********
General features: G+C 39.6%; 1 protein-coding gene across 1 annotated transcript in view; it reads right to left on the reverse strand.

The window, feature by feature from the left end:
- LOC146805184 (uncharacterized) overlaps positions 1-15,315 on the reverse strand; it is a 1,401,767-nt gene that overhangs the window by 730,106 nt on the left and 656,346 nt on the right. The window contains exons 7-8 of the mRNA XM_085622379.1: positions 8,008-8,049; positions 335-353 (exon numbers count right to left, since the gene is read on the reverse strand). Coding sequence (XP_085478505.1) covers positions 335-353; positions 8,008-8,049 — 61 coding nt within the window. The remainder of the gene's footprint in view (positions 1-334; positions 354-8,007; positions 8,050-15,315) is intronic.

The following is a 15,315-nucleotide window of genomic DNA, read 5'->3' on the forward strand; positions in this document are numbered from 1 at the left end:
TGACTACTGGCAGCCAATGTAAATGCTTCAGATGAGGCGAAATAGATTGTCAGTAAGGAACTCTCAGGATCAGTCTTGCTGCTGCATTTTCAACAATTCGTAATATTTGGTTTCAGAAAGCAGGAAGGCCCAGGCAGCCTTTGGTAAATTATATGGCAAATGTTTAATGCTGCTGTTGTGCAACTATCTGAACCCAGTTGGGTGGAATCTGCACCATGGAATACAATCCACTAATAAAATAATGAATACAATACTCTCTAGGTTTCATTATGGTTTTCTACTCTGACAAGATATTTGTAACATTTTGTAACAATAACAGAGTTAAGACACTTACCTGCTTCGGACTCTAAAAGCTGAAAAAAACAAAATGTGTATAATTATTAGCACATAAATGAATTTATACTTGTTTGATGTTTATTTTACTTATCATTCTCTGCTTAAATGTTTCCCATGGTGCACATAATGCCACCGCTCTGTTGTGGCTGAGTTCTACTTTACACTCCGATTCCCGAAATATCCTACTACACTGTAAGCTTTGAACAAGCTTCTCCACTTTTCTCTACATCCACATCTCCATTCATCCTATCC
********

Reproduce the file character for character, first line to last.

General features: G+C 39.6%; 1 protein-coding gene across 1 annotated transcript in view; it reads right to left on the reverse strand.

The window, feature by feature from the left end:
- LOC146805184 (uncharacterized) overlaps positions 1-15,315 on the reverse strand; it is a 1,401,767-nt gene that overhangs the window by 730,106 nt on the left and 656,346 nt on the right. The window contains exons 7-8 of the mRNA XM_085622379.1: positions 8,008-8,049; positions 335-353 (exon numbers count right to left, since the gene is read on the reverse strand). Coding sequence (XP_085478505.1) covers positions 335-353; positions 8,008-8,049 — 61 coding nt within the window. The remainder of the gene's footprint in view (positions 1-334; positions 354-8,007; positions 8,050-15,315) is intronic.

The following is a 15,315-nucleotide window of genomic DNA, read 5'->3' on the forward strand; positions in this document are numbered from 1 at the left end:
TGACTACTGGCAGCCAATGTAAATGCTTCAGATGAGGCGAAATAGATTGTCAGTAAGGAACTCTCAGGATCAGTCTTGCTGCTGCATTTTCAACAATTCGTAATATTTGGTTTCAGAAAGCAGGAAGGCCCAGGCAGCCTTTGGTAAATTATATGGCAAATGTTTAATGCTGCTGTTGTGCAACTATCTGAACCCAGTTGGGTGGAATCTGCACCATGGAATACAATCCACTAATAAAATAATGAATACAATACTCTCTAGGTTTCATTATGGTTTTCTACTCTGACAAGATATTTGTAACATTTTGTAACAATAACAGAGTTAAGACACTTACCTGCTTCGGACTCTAAAAGCTGAAAAAAACAAAATGTGTATAATTATTAGCACATAAATGAATTTATACTTGTTTGATGTTTATTTTACTTATCATTCTCTGCTTAAATGTTTCCCATGGTGCACATAATGCCACCGCTCTGTTGTGGCTGAGTTCTACTTTACACTCCGATTCCCGAAATATCCTACTACACTGTAAGCTTTGAACAAGCTTCTCCACTTTTCTCTACATCCACATCTCCATTCATCCTATCC